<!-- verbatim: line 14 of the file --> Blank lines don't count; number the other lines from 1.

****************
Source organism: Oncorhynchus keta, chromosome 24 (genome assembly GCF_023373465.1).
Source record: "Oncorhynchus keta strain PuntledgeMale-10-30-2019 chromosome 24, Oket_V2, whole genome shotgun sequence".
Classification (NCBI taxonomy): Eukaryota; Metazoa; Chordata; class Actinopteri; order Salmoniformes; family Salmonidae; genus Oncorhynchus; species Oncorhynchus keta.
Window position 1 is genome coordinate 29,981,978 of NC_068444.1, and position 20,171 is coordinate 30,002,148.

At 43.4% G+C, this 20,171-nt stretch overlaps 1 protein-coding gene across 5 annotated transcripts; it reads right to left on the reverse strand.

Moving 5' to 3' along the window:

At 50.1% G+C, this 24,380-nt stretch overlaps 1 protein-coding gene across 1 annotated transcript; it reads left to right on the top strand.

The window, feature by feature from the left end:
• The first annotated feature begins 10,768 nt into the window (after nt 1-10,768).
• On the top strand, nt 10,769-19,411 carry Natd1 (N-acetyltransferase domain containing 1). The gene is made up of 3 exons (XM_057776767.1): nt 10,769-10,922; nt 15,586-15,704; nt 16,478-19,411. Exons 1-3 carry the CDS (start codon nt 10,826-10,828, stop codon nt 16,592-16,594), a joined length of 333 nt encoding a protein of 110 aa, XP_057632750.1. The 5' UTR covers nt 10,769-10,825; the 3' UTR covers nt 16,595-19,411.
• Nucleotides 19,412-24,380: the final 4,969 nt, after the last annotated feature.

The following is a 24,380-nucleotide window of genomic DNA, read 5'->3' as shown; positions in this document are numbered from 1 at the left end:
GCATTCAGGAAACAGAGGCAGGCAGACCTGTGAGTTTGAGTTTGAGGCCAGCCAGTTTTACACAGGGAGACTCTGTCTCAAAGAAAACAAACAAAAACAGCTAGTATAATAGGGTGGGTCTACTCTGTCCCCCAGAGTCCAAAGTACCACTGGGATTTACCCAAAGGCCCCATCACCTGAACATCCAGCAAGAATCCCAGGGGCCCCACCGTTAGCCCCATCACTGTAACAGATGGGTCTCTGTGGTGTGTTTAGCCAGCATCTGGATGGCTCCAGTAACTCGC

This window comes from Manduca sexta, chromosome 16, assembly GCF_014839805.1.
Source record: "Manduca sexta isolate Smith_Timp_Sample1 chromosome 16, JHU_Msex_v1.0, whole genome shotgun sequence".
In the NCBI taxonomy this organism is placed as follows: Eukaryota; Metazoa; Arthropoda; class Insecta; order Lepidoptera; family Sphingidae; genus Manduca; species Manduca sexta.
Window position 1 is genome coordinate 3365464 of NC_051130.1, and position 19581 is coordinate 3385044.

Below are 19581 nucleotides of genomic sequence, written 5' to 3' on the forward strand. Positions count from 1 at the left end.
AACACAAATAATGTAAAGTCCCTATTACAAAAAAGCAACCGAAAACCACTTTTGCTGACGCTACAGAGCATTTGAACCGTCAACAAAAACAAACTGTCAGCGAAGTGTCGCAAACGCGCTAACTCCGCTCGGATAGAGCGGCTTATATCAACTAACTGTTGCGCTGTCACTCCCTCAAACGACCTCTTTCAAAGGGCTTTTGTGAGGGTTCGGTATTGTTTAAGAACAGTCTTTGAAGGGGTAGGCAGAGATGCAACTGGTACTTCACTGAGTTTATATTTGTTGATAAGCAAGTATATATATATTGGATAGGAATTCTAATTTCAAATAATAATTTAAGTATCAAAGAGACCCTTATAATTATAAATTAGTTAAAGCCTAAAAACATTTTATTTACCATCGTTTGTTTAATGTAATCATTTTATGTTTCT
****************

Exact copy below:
This window comes from Manduca sexta, chromosome 16, assembly GCF_014839805.1.